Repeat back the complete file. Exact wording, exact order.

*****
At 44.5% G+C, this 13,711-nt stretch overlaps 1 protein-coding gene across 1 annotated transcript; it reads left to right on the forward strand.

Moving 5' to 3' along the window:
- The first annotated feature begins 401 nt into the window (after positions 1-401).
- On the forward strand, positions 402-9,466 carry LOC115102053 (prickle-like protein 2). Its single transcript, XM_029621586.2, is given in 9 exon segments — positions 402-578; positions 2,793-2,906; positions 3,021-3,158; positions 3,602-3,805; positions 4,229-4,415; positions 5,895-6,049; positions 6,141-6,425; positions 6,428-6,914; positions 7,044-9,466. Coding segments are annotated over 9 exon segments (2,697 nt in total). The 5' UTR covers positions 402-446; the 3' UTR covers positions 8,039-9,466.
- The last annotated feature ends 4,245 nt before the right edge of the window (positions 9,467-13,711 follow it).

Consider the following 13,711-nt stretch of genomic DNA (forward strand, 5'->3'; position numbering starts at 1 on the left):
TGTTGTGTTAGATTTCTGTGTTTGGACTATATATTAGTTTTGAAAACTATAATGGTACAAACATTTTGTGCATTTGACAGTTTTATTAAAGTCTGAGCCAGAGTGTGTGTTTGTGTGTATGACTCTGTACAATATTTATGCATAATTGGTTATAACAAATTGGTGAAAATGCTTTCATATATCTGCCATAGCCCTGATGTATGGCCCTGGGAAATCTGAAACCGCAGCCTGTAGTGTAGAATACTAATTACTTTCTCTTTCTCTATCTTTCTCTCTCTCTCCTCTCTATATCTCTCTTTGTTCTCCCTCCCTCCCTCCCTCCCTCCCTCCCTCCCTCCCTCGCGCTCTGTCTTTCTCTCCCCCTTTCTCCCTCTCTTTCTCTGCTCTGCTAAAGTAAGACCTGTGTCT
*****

At 44.5% G+C, this 13,711-nt stretch overlaps 1 protein-coding gene across 1 annotated transcript; it reads left to right on the forward strand.

Moving 5' to 3' along the window:
- The first annotated feature begins 401 nt into the window (after positions 1-401).
- On the forward strand, positions 402-9,466 carry LOC115102053 (prickle-like protein 2). Its single transcript, XM_029621586.2, is given in 9 exon segments — positions 402-578; positions 2,793-2,906; positions 3,021-3,158; positions 3,602-3,805; positions 4,229-4,415; positions 5,895-6,049; positions 6,141-6,425; positions 6,428-6,914; positions 7,044-9,466. Coding segments are annotated over 9 exon segments (2,697 nt in total). The 5' UTR covers positions 402-446; the 3' UTR covers positions 8,039-9,466.
- The last annotated feature ends 4,245 nt before the right edge of the window (positions 9,467-13,711 follow it).

Consider the following 13,711-nt stretch of genomic DNA (forward strand, 5'->3'; position numbering starts at 1 on the left):
TGTTGTGTTAGATTTCTGTGTTTGGACTATATATTAGTTTTGAAAACTATAATGGTACAAACATTTTGTGCATTTGACAGTTTTATTAAAGTCTGAGCCAGAGTGTGTGTTTGTGTGTATGACTCTGTACAATATTTATGCATAATTGGTTATAACAAATTGGTGAAAATGCTTTCATATATCTGCCATAGCCCTGATGTATGGCCCTGGGAAATCTGAAACCGCAGCCTGTAGTGTAGAATACTAATTACTTTCTCTTTCTCTATCTTTCTCTCTCTCTCCTCTCTATATCTCTCTTTGTTCTCCCTCCCTCCCTCCCTCCCTCCCTCCCTCCCTCCCTCGCGCTCTGTCTTTCTCTCCCCCTTTCTCCCTCTCTTTCTCTGCTCTGCTAAAGTAAGACCTGTGTCT